A Philanthropy Museum!

March 15th, 2012

A bit of background, first: I began work with this client in 1998. At that time, fund-raising at the Phoebe Putney Memorial Hospital in Albany Georgia was just beginning to make traction. We installed our first, comprehensive health care philanthropy center there. It became a true destination within the hospital. Named the Distinguished Leadership Gallery, all giving programs, Volunteers, Planned Giving, Lifetime Giving, Employee and Corporate Giving, were presented within sight of each other. For the first time in my knowledge, a rural, regional hospital presented all of their donors to viewers/visitors (prospective donors, all) within the broader context of community giving.

But that’s not the story here.  The story is how that celebration of giving has led now to the Grand Opening of a Philanthropy Museum.

In January, 2012, that entire Distinguished Leadership Gallery was presented anew, including new stories, new branding and increased the capacities of each giving program. Along with that work, we introduced a “teaser-package” of sorts: a Centennial Gallery. See last month’s post regarding the specialized bronze history imaging. The Gallery of bronze historic graphic elements was used to introduce visitors to the idea and expectation of their newest celebration of philanthropy in Albany, a Centennial Museum created solely to celebrate 100 years of community support and medical accomplishments.

These images I wanted to share. I am most interested that folks understand that fund-raising entities of any size can and SHOULD commit to constant and ever-changing philanthropy story-telling. This organization chose to use their artifacts and history books as a basis for re-purposing what could well have become a commonplace historic narrative into a commentary on the philanthropy of their community, all initiated by  a gift of cash by Judge Francis Flagg Putney, originally a “carpet-bagger”, who chose to solidify his own standing in the community by honoring his mother and truly benefiting his neighbors.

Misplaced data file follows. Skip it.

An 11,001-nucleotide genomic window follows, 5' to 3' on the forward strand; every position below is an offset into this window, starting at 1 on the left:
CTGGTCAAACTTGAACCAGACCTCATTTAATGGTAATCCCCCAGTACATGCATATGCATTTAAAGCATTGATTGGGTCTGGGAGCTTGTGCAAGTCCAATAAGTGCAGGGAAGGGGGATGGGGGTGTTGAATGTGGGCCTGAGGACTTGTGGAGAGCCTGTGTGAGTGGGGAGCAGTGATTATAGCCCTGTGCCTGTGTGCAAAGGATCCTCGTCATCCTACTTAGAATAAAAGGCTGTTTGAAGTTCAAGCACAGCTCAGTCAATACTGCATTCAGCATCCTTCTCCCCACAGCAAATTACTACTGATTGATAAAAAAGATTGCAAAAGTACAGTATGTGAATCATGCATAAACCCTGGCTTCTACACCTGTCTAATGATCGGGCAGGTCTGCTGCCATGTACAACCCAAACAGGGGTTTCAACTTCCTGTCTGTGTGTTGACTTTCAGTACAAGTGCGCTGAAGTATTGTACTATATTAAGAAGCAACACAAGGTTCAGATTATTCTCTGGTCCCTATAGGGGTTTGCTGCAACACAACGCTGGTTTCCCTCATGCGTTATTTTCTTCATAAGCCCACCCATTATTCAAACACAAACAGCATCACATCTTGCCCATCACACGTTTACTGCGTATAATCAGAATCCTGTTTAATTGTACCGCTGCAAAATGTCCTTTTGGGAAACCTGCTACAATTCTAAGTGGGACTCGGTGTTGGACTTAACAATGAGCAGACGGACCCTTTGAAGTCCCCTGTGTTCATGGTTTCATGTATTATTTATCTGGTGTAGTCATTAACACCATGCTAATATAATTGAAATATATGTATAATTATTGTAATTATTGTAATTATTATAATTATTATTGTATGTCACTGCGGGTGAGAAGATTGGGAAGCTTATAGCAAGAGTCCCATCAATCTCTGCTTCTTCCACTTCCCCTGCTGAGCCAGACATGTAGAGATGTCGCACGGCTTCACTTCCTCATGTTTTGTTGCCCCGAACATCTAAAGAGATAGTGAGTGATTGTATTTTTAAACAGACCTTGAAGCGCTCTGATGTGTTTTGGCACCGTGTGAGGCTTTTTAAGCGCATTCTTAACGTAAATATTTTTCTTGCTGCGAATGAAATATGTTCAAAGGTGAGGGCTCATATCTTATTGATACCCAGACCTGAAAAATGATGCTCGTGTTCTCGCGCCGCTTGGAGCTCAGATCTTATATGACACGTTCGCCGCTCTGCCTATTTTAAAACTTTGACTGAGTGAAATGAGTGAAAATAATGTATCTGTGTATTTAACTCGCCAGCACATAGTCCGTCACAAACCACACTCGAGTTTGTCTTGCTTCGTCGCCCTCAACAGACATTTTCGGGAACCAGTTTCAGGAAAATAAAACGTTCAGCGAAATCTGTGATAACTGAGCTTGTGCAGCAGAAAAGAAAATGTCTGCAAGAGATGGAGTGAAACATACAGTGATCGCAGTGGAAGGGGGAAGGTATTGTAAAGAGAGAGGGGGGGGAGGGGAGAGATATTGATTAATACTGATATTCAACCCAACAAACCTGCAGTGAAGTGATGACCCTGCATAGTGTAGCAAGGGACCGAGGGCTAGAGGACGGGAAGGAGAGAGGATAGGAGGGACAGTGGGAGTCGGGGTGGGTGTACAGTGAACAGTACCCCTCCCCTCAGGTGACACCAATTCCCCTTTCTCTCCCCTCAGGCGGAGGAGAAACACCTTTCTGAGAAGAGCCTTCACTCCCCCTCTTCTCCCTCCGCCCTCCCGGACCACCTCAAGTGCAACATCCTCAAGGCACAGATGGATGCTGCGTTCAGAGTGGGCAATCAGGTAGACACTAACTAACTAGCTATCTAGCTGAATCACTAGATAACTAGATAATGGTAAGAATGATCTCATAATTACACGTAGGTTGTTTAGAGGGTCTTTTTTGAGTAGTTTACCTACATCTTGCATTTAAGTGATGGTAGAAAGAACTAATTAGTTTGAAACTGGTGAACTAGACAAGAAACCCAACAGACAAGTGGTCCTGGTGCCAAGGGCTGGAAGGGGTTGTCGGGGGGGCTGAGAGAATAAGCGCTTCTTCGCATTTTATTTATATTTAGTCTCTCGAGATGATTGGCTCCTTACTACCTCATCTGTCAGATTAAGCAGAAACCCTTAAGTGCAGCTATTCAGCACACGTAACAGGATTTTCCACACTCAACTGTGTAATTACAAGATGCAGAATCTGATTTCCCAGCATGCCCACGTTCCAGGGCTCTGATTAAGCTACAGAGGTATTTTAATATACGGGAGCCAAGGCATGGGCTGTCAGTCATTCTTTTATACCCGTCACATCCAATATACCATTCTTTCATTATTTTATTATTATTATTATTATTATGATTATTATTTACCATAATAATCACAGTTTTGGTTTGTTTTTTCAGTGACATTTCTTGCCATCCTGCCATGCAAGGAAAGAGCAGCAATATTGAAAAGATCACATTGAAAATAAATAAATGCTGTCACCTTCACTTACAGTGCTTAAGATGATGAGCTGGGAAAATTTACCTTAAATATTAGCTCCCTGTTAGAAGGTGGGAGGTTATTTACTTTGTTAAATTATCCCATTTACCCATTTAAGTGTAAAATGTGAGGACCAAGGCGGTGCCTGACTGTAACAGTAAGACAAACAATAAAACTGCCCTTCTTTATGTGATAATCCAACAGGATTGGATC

Lastly, upon the grand opening on March 11, the local TV station covered the event. Take 30 seconds (after enduring the brief paid commercial) and enjoy the heartfelt reactions of both community and the client, Lacy Lee, Director of the Phoebe Experience. It has been her tireless dedication to commemorating the hospital’s historic advances through a timeless melding of philanthropy and medical advancement story-telling.

A Centennial Museum: a Century of Commitment

My point with sharing all of this? It’s important to inspire an individual’s philanthropic spirit, a uniquely American trait, through story-telling whenever you can.

Written by Robin E. Williams

Don’t Make Headlines the Hard Way

March 12th, 2012

A cautionary tale today from USA Today.  These examples of naming policies gone amok that either did not exist, or that certainly had not been vetted fully, must serve notice to those of us responsible for such decisions.  Whether you are in Facilities, Fund-raising or Administration, look over your policies right now. Take the time to be sure that these sorts of situations have no chance to embarrass your organization like this.


And, of course, this reminded me of a travesty I found and photographed at a major university in Florida. Wonder how this donor’s family feels now? Yet, rest assured, this lack of empathy and concern is not unique to them.

I simply must take this moment to remind everyone to “Think Before You Thank!”

Plan Your Policies for "today" and "tomorrow"











Written by Robin E. Williams